Sure, Los Angeles is a mess. But we should be honest about what kind of mess it is—or, at least, what kind of mess it isn’t. Whether you prefer metro area, urban region, Metropolitan Statistical Area, conurbation, tri-county area, or whatever cute name the weather forecasters use, nothing in the United States qualifies as a city-state (states in the United States aren’t even states).
Himself a transplant to Los Angeles (by way of Connecticut), Baldwin adopts the tired insouciance common to newcomers, through which they feel entitled to declare Los Angeles whatever they want it to be. Often, these declarations involve insipid observations about yoga and natural foods (according to quasi-regular quips in The New York Times style section), but they don’t usually rewrite the rules of political geography.
Baldwin cites Aldous Huxley’s trope of L.A. as “19 suburbs in search of a city” (nope, never heard that one before) to explain why we need some other way to conceptualize the city. He writes, “people use Los Angeles to refer to both the city and the county, which in fact is composed of 88 separate cities,” as if that’s a news flash. He writes, ”To call L.A. a city doesn’t account for its game of thrones, the ways that county supervisors, city-council members, and eccentric billionaires tug at power.” But that’s exactly what a city is, whether you’re referring to a municipality or to the more expansive notion of a metro area, which is really what Baldwin is talking about. Metro areas are and have always been dynamic entities strained, on the one hand, by higher-level governments and markets and, on the other hand, by their component parts, which, in turn, experience their own internal tensions.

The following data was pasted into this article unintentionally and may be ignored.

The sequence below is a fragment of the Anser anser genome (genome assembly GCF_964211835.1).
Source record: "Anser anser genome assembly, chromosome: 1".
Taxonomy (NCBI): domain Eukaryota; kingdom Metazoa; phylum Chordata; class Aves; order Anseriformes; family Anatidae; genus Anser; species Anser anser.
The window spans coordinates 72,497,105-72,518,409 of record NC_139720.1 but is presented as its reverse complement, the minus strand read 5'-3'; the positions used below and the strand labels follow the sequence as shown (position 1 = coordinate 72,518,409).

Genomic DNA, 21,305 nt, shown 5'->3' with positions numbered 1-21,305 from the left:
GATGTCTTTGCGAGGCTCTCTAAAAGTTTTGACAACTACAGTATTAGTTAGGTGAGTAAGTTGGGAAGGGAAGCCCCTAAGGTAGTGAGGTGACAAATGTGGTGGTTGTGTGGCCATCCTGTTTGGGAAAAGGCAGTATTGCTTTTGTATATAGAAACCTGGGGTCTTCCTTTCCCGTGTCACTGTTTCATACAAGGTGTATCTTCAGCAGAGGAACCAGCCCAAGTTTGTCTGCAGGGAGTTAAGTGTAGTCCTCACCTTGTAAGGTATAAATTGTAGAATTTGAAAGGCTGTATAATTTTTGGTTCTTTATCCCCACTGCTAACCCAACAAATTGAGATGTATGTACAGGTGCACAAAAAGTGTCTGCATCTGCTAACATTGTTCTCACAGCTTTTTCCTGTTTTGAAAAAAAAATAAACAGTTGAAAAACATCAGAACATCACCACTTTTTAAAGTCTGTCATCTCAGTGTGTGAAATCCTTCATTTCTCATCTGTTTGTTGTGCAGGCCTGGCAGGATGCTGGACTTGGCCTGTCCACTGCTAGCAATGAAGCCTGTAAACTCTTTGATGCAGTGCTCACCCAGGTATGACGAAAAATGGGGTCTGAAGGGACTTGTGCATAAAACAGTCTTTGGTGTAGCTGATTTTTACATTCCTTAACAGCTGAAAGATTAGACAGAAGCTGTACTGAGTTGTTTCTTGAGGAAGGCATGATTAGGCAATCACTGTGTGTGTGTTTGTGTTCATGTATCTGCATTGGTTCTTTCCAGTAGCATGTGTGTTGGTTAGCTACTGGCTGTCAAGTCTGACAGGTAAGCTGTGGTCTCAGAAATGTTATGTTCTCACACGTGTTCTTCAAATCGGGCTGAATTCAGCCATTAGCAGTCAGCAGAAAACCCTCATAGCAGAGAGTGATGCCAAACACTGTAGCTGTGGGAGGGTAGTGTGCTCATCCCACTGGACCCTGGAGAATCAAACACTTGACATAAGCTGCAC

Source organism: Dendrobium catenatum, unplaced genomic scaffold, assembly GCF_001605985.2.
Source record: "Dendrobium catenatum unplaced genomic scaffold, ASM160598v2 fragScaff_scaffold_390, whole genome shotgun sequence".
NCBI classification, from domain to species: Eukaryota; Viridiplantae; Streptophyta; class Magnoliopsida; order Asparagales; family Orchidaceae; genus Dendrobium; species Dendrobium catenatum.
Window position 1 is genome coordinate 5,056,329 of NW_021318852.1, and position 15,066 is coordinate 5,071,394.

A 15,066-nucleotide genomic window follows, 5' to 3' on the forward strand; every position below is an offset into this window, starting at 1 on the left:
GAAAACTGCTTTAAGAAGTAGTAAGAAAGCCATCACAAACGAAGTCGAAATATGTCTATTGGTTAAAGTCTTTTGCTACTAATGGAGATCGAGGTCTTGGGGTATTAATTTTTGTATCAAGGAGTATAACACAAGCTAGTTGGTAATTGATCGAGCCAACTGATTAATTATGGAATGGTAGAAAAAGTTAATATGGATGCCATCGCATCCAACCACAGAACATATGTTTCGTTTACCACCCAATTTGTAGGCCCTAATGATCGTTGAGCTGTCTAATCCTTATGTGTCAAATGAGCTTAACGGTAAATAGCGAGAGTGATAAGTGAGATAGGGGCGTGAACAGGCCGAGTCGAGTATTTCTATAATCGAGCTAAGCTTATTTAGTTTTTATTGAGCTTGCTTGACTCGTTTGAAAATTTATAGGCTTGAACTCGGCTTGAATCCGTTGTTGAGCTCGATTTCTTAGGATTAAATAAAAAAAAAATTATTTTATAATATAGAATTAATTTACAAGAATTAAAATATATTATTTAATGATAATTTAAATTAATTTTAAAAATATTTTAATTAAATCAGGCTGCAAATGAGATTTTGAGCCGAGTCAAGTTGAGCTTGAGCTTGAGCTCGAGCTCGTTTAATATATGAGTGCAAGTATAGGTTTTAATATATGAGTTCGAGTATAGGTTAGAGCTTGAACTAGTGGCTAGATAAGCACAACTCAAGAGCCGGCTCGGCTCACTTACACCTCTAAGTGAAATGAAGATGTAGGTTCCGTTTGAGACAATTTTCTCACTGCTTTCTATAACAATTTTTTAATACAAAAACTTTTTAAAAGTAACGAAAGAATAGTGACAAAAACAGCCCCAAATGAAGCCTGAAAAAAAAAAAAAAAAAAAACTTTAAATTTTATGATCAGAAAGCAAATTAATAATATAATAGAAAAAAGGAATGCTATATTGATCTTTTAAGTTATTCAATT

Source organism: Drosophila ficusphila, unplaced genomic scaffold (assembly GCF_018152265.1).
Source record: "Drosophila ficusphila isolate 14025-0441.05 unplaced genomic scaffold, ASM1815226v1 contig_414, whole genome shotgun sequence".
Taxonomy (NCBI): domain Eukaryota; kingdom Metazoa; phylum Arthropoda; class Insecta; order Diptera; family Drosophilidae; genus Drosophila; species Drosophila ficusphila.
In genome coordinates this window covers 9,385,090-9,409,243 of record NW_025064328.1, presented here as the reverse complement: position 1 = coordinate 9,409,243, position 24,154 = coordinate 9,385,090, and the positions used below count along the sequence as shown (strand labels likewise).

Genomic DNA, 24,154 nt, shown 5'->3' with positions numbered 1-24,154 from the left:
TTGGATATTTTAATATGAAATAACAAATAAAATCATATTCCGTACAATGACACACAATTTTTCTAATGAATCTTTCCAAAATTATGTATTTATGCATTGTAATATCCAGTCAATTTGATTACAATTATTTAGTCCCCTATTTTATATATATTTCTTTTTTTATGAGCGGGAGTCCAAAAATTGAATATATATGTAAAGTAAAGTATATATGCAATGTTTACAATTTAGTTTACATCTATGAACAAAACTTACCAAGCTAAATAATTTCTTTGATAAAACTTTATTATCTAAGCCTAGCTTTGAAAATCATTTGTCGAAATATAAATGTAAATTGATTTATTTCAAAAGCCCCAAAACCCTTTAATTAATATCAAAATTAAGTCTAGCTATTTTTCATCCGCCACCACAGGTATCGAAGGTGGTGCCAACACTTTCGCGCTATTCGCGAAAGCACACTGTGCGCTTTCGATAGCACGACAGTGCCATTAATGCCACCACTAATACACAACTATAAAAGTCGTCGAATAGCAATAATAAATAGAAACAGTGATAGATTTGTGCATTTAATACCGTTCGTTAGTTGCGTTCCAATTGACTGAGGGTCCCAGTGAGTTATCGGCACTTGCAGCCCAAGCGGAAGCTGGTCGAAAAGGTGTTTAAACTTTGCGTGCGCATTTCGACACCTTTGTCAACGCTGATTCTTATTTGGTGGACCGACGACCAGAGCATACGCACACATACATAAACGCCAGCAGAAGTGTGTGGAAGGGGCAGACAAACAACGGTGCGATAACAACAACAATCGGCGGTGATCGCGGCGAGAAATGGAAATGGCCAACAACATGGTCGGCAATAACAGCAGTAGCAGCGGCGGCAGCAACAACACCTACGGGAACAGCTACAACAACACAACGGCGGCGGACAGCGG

Baldwin briefly mentions a faraway place called Sacramento (California’s capital, in case you didn’t know), and a certain entity called the federal government, as if Los Angeles’s size renders them mere curiosities.